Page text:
Hi everyone! I appreciate all of the comments and suggestions. I had lunch with a friend today who has an older child and she said she was treated the exact same way. I guess it's just "hazing" or however you want to refer to it. There's a meeting this Thursday, so we'll see how it goes. As for the "making the other women feel old" comments, I'd feel terrible about that if that's the case! I was brought up around people who were older than me and many of my friends are 5-10 years older, that's why it hurts so much not to be taken seriously by other moms. It's been hard on my son because he's used to spending time with my friends' kids who go to different schools. He's been adjusting fairly well and he loves going to school, but I worry he's not forming any close friendships with kids in his own school. Play dates are hard for me because I have two other small children who take up a lot of my time and a husband that is constantly traveling for business. The majority of the moms have nannies that supervise during play dates and I don't believe in that (no offense to anyone with a nanny of course! I never would have survived my 2010 trip without one). Generally it's just easier to have a friend come over with their child instead of taking on four kids by myself. My mother-in-law offered to help out though and she has been watching my two other children while I'm at PTA meetings or other events for my oldest son's school. I'm just looking forward to settling in with this new "child in school" routine, it's been different! Hopefully things will settle down soon.
I don't know if they will "settle" however you will "know" how to "do" your PTA.

Hang in there and do a lot of listening. You sound like you have your head on straight and will weather these catty women with minimal drama.

Heck, at least you are trying.
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Old 10-03-2012, 06:10 AM   #73
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If you choose not to join, you can volunteer, you can participate, but you don't have a vote and can't handle money that runs through the PTA (bookfairs, etc) because you aren't insured.

One of the functions of PTA is being the organization that carries insurance, tax liability, and any necessary licensing for events.
In addition to that in our school if you don't join than your childs class does not get the extra recess and party that the classes that have 100 percent PTA get- your child also does not get the school yearbook that the other kids get at the end of the year. Oh and you can't be a class parent unless you are in the PTA either- which means you can't go on some school trips because only class parents go.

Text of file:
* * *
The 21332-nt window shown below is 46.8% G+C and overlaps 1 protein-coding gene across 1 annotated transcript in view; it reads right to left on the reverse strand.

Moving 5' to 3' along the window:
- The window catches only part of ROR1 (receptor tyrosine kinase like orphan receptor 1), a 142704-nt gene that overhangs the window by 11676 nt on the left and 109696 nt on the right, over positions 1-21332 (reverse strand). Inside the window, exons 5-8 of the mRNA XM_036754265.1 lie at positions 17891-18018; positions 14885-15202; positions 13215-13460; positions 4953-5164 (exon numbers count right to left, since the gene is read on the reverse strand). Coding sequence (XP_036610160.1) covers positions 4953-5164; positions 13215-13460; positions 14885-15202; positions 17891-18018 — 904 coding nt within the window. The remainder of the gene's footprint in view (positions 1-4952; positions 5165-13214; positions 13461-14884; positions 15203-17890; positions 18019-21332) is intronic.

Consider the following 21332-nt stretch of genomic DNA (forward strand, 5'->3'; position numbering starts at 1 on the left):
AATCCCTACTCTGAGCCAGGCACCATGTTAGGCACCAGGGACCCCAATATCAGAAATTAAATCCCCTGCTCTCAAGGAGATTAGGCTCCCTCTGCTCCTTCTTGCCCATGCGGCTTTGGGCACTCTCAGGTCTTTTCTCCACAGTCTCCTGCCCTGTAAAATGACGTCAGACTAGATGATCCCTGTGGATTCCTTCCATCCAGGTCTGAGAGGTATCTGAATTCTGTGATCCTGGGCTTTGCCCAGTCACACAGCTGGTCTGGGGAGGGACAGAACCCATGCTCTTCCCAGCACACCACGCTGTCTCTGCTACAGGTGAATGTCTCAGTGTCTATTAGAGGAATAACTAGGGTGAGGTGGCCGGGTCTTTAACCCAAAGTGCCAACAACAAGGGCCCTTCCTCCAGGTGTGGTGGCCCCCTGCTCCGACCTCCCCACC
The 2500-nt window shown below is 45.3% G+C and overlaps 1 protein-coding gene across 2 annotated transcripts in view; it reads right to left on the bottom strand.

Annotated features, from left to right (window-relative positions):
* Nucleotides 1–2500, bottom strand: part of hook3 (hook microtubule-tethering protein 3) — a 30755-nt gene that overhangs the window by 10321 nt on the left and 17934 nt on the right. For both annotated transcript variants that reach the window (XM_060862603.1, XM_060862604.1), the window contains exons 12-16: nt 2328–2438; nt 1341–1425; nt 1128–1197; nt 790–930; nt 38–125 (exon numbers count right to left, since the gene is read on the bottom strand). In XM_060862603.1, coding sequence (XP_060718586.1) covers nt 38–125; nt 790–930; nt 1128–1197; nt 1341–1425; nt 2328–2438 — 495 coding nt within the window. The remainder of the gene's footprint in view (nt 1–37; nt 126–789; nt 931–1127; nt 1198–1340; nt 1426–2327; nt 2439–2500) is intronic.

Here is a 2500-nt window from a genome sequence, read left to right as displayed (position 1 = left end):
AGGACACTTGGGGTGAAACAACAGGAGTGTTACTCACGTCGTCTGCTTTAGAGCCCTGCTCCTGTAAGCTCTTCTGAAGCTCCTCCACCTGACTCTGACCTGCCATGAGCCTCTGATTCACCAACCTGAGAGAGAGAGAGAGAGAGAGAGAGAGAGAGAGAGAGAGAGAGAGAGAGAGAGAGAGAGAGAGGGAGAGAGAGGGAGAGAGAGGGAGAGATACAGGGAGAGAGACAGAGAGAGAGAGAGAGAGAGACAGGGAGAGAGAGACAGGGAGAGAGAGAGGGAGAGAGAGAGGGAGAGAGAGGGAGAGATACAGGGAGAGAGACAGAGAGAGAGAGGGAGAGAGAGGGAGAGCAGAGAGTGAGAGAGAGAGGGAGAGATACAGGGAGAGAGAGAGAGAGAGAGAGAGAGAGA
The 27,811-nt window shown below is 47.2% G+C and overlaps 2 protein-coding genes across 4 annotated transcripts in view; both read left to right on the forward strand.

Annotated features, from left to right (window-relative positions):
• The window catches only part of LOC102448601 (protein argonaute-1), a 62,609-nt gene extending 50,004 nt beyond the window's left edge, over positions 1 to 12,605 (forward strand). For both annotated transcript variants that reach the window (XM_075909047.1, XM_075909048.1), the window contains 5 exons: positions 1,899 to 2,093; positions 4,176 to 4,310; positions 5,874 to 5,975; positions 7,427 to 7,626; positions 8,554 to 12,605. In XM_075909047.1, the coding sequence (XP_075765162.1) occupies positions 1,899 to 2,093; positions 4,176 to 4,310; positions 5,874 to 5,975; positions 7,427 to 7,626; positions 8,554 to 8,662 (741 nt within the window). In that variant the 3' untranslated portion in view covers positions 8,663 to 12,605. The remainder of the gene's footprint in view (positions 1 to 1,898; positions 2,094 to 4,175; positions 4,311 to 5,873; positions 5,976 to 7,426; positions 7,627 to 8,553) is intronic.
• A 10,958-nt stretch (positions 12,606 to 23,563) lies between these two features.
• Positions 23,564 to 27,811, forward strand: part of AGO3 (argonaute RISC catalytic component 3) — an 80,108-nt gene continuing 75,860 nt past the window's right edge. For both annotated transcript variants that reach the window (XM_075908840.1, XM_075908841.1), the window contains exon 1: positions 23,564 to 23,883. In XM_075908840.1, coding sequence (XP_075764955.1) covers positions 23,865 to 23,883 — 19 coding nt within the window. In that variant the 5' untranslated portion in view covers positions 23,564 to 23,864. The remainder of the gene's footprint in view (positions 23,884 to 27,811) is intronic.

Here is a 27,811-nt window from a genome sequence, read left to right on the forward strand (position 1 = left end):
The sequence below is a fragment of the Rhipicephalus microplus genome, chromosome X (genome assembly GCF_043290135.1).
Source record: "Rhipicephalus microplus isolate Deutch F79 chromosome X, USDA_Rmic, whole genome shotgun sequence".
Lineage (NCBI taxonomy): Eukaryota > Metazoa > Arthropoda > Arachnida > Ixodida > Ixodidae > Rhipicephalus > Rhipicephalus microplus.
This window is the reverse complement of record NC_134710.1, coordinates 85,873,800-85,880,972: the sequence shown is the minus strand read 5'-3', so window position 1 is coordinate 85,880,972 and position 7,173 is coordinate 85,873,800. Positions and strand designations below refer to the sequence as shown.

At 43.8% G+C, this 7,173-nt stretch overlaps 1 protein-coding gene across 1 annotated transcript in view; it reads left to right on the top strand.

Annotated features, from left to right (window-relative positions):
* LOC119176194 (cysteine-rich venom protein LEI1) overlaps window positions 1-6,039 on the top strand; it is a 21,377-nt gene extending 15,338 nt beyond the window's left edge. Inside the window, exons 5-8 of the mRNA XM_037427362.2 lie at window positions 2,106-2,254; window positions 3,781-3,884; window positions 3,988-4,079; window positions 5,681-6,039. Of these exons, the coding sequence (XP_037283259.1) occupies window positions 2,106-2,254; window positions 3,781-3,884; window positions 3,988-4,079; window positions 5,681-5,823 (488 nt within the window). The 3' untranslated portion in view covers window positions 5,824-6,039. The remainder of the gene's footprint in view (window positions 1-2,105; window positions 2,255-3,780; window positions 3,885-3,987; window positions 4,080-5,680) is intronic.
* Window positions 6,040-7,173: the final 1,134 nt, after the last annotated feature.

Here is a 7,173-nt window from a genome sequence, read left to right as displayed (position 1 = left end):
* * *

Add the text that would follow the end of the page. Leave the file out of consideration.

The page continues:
Just because you join doesn't mean you have to actually do anything LOL- I did a lot in grade school but by 4th grade I was done and stepped back and let others take over! A lot depend on your PTA board- when my daughter started school the board was really nice and welcoming and friendly- my daughter is out of that school now but there are horror stories about how witchey and petty the ones in charge are now so if we werethere now I would just pay my 8.00 and be done with it.
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Old 10-03-2012, 08:42 AM   #74
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Originally Posted by BreeBree View Post
Hi everyone! I appreciate all of the comments and suggestions. I had lunch with a friend today who has an older child and she said she was treated the exact same way. I guess it's just "hazing" or however you want to refer to it. There's a meeting this Thursday, so we'll see how it goes. As for the "making the other women feel old" comments, I'd feel terrible about that if that's the case! I was brought up around people who were older than me and many of my friends are 5-10 years older, that's why it hurts so much not to be taken seriously by other moms. It's been hard on my son because he's used to spending time with my friends' kids who go to different schools. He's been adjusting fairly well and he loves going to school, but I worry he's not forming any close friendships with kids in his own school. Play dates are hard for me because I have two other small children who take up a lot of my time and a husband that is constantly traveling for business. The majority of the moms have nannies that supervise during play dates and I don't believe in that (no offense to anyone with a nanny of course! I never would have survived my 2010 trip without one). Generally it's just easier to have a friend come over with their child instead of taking on four kids by myself. My mother-in-law offered to help out though and she has been watching my two other children while I'm at PTA meetings or other events for my oldest son's school. I'm just looking forward to settling in with this new "child in school" routine, it's been different! Hopefully things will settle down soon.